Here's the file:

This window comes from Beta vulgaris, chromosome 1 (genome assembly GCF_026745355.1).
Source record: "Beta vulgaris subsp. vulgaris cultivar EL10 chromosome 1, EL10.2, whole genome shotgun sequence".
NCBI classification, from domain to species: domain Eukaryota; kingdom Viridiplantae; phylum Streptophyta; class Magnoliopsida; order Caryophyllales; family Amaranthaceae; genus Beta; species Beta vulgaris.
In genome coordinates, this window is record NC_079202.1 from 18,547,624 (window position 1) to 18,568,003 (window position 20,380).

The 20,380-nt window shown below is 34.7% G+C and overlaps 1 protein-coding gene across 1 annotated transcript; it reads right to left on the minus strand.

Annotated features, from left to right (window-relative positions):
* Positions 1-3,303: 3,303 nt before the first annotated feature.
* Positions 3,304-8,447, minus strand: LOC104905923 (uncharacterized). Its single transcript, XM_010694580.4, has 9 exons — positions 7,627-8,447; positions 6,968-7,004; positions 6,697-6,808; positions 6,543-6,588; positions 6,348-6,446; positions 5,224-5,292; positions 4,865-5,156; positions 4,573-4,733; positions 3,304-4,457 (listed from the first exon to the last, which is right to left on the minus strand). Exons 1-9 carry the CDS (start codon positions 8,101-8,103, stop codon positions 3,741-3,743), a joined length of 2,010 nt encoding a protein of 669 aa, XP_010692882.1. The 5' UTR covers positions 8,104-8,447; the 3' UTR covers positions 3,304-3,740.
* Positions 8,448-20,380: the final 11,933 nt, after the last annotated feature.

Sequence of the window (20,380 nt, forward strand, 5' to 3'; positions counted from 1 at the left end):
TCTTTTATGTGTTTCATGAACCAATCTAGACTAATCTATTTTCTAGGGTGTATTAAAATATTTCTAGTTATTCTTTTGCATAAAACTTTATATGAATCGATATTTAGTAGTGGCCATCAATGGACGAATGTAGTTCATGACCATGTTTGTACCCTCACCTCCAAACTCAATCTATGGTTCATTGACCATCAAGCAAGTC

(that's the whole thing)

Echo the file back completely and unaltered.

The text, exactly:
This window comes from Beta vulgaris, chromosome 1 (genome assembly GCF_026745355.1).
Source record: "Beta vulgaris subsp. vulgaris cultivar EL10 chromosome 1, EL10.2, whole genome shotgun sequence".
NCBI classification, from domain to species: domain Eukaryota; kingdom Viridiplantae; phylum Streptophyta; class Magnoliopsida; order Caryophyllales; family Amaranthaceae; genus Beta; species Beta vulgaris.
In genome coordinates, this window is record NC_079202.1 from 18,547,624 (window position 1) to 18,568,003 (window position 20,380).

The 20,380-nt window shown below is 34.7% G+C and overlaps 1 protein-coding gene across 1 annotated transcript; it reads right to left on the minus strand.

Annotated features, from left to right (window-relative positions):
* Positions 1-3,303: 3,303 nt before the first annotated feature.
* Positions 3,304-8,447, minus strand: LOC104905923 (uncharacterized). Its single transcript, XM_010694580.4, has 9 exons — positions 7,627-8,447; positions 6,968-7,004; positions 6,697-6,808; positions 6,543-6,588; positions 6,348-6,446; positions 5,224-5,292; positions 4,865-5,156; positions 4,573-4,733; positions 3,304-4,457 (listed from the first exon to the last, which is right to left on the minus strand). Exons 1-9 carry the CDS (start codon positions 8,101-8,103, stop codon positions 3,741-3,743), a joined length of 2,010 nt encoding a protein of 669 aa, XP_010692882.1. The 5' UTR covers positions 8,104-8,447; the 3' UTR covers positions 3,304-3,740.
* Positions 8,448-20,380: the final 11,933 nt, after the last annotated feature.

Sequence of the window (20,380 nt, forward strand, 5' to 3'; positions counted from 1 at the left end):
TCTTTTATGTGTTTCATGAACCAATCTAGACTAATCTATTTTCTAGGGTGTATTAAAATATTTCTAGTTATTCTTTTGCATAAAACTTTATATGAATCGATATTTAGTAGTGGCCATCAATGGACGAATGTAGTTCATGACCATGTTTGTACCCTCACCTCCAAACTCAATCTATGGTTCATTGACCATCAAGCAAGTC